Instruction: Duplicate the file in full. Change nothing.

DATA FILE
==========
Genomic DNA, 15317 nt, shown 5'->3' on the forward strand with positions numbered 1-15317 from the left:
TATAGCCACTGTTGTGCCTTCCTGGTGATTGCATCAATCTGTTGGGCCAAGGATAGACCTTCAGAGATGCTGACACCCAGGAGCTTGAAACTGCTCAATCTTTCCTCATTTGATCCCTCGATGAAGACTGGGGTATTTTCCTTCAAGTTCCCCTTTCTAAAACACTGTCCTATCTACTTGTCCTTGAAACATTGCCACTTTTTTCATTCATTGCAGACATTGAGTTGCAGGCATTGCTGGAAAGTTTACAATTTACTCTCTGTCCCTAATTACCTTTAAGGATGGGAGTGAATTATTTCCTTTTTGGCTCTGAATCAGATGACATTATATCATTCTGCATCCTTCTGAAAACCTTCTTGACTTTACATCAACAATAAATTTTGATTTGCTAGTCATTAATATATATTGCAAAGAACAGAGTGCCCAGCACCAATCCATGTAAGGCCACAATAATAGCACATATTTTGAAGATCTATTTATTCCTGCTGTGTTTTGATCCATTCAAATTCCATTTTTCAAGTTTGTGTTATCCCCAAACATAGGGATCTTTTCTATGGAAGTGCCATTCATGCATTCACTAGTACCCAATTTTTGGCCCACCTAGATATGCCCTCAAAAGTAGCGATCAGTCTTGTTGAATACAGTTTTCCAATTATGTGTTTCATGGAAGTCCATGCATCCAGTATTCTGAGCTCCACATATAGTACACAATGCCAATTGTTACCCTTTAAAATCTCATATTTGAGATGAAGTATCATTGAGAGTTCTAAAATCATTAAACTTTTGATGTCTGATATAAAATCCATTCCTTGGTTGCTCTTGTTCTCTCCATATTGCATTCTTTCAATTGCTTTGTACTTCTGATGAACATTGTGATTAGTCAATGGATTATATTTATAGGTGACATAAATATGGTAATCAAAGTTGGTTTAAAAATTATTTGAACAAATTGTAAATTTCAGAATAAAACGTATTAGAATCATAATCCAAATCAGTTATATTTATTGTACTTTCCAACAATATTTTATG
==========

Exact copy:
Genomic DNA, 15317 nt, shown 5'->3' on the forward strand with positions numbered 1-15317 from the left:
TATAGCCACTGTTGTGCCTTCCTGGTGATTGCATCAATCTGTTGGGCCAAGGATAGACCTTCAGAGATGCTGACACCCAGGAGCTTGAAACTGCTCAATCTTTCCTCATTTGATCCCTCGATGAAGACTGGGGTATTTTCCTTCAAGTTCCCCTTTCTAAAACACTGTCCTATCTACTTGTCCTTGAAACATTGCCACTTTTTTCATTCATTGCAGACATTGAGTTGCAGGCATTGCTGGAAAGTTTACAATTTACTCTCTGTCCCTAATTACCTTTAAGGATGGGAGTGAATTATTTCCTTTTTGGCTCTGAATCAGATGACATTATATCATTCTGCATCCTTCTGAAAACCTTCTTGACTTTACATCAACAATAAATTTTGATTTGCTAGTCATTAATATATATTGCAAAGAACAGAGTGCCCAGCACCAATCCATGTAAGGCCACAATAATAGCACATATTTTGAAGATCTATTTATTCCTGCTGTGTTTTGATCCATTCAAATTCCATTTTTCAAGTTTGTGTTATCCCCAAACATAGGGATCTTTTCTATGGAAGTGCCATTCATGCATTCACTAGTACCCAATTTTTGGCCCACCTAGATATGCCCTCAAAAGTAGCGATCAGTCTTGTTGAATACAGTTTTCCAATTATGTGTTTCATGGAAGTCCATGCATCCAGTATTCTGAGCTCCACATATAGTACACAATGCCAATTGTTACCCTTTAAAATCTCATATTTGAGATGAAGTATCATTGAGAGTTCTAAAATCATTAAACTTTTGATGTCTGATATAAAATCCATTCCTTGGTTGCTCTTGTTCTCTCCATATTGCATTCTTTCAATTGCTTTGTACTTCTGATGAACATTGTGATTAGTCAATGGATTATATTTATAGGTGACATAAATATGGTAATCAAAGTTGGTTTAAAAATTATTTGAACAAATTGTAAATTTCAGAATAAAACGTATTAGAATCATAATCCAAATCAGTTATATTTATTGTACTTTCCAACAATATTTTATG